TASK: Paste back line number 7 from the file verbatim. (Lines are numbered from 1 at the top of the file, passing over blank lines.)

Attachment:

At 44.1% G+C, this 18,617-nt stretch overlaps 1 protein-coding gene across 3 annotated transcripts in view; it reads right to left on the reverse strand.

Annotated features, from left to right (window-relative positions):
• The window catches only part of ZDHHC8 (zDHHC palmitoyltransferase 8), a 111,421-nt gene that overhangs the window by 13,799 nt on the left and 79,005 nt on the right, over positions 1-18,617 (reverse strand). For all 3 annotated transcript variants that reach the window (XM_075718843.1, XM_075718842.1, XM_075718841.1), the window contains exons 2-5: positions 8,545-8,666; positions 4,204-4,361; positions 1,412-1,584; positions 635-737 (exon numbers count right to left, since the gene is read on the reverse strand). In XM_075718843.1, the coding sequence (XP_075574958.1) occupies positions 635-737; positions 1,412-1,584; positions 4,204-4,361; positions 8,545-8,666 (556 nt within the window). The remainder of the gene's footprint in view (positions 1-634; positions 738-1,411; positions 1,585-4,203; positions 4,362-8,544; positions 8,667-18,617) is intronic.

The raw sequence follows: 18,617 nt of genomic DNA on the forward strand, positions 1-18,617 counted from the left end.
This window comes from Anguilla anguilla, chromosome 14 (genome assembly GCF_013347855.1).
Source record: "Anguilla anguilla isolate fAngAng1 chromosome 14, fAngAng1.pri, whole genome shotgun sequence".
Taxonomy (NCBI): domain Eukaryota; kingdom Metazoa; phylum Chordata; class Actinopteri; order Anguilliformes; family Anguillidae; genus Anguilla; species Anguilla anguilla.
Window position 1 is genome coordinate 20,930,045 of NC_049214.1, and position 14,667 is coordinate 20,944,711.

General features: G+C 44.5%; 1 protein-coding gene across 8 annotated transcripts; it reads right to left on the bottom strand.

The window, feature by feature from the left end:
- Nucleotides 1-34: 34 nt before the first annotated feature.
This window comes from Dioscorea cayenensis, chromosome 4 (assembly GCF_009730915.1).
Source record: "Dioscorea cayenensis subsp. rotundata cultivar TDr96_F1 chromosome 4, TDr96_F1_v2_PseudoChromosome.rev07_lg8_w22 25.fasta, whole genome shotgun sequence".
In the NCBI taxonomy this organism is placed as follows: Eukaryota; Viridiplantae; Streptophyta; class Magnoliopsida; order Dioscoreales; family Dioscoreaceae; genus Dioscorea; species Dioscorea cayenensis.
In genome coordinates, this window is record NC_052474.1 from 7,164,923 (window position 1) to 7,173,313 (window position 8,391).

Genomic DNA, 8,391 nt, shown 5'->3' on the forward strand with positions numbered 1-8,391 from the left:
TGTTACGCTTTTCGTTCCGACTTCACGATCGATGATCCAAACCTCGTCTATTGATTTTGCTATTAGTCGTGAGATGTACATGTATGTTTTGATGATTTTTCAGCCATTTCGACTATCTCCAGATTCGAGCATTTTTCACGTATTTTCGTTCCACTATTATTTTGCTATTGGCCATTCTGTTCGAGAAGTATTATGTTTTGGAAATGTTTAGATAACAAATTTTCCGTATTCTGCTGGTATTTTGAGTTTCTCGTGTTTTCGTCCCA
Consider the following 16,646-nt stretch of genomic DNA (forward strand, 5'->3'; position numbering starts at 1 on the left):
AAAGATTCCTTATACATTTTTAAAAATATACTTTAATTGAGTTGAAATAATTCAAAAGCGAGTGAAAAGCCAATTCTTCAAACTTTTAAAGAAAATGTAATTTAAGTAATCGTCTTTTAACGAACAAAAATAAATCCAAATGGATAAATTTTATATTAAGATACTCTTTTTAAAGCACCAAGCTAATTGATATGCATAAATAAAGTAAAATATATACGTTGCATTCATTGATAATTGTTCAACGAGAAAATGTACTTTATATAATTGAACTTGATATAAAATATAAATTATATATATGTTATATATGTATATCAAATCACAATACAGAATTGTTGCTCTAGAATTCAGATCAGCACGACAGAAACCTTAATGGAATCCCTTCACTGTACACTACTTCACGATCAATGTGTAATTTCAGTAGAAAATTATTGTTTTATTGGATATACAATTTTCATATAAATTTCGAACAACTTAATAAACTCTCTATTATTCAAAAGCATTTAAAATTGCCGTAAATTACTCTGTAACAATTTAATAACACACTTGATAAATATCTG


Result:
Taxonomy (NCBI): domain Eukaryota; kingdom Metazoa; phylum Chordata; class Actinopteri; order Anguilliformes; family Anguillidae; genus Anguilla; species Anguilla anguilla.